Major indexes fall on Wall Street, adding to recent losses

Major indexes fall on Wall Street, adding to recent losses

NEW YORK — Stocks fell in afternoon trading on Wall Street Monday, as investors remain unnerved by the Federal Reserve’s pledge to keep interest rates high as long as it takes to tame inflation.

The S&P 500 fell 0.2% as of 1: 20 p.m. Eastern. The index fell 3.4% Friday, its biggest single-day drop since mid-June.

The Dow Jones Industrial Average fell 81 points, or 0.3% to 32,204, following Friday’s 1,008 point decline. The Nasdaq fell 0.6%.

Technology stocks were among the biggest weights on the market. Apple slipped 1.1%.

Health care stocks also fell sharply. Drug delivery technology company Catalent slumped 6.2% after giving investors a disappointing revenue forecast.

Inflation, its impact on the economy and the Fed’s battle plan remain Wall Street’s main focus. Last week, Fed chief Jerome Powell indicated the central bank will raise rates into next year and keep them elevated as it tries to quell demand and bring down prices for goods and services.

The Fed’s last two hikes have been by 0.75 points, and Wall Street is expecting a third such increase in September, according to CME Group. Some investors had hoped that the Fed would ease up on rate hikes into next year if inflation subsides. That sentiment led to a rally for stocks in July and early August. All three major indexes are now lower this month.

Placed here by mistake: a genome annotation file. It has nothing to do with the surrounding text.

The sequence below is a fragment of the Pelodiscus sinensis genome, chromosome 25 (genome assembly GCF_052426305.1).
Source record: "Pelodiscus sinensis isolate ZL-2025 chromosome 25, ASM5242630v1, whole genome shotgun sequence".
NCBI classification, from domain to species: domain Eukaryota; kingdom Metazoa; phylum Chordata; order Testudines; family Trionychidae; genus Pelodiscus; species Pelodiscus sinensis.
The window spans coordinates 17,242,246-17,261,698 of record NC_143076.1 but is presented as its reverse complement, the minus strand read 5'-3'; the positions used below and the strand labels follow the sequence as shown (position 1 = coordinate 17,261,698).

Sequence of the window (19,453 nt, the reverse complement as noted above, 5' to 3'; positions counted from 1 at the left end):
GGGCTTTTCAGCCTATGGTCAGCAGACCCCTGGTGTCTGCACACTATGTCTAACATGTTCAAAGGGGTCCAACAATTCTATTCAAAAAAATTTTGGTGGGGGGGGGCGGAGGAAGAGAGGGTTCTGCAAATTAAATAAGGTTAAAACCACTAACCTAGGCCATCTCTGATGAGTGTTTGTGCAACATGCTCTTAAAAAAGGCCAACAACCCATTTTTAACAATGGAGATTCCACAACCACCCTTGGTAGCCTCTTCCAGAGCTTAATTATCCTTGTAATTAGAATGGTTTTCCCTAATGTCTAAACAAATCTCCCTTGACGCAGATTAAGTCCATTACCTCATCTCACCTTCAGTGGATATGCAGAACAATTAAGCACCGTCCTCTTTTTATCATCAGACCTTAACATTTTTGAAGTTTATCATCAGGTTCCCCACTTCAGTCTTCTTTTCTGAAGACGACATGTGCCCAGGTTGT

Energy stocks made gains as U.S. crude oil prices rose 3.5%. Exxon Mobil rose 3.3%.

The yield on the 10-year Treasury, which follows expectations for longer-term economic growth and inflation, rose to 3.11% from 3.03% late Friday. The yield on the two-year Treasury, which tends to track expectations for Fed action, rose to 3.42% from 3.38%.

Investors have been closely watching economic reports to get a better sense of how much the economy is slowing and whether inflation is starting to cool from the hottest levels in four decades.

The Fed’s preferred gauge of inflation decelerated last month, while other data shows consumer spending slowed. Wall Street will get several more updates on the economy this week.

The Conference Board will release its latest reading on consumer confidence on Tuesday.

The government will release its closely watched monthly jobs report on Friday. The employment market has remained resilient amid a broader slowdown for the economy. That has helped temper worries that the U.S. is facing a potential recession.

European markets were also lower and Asian markets closed lower overnight. Chinese economic data showing a drop in industrial profits indicated that a strong recovery there will take time, amid fresh COVID-19 restrictions.

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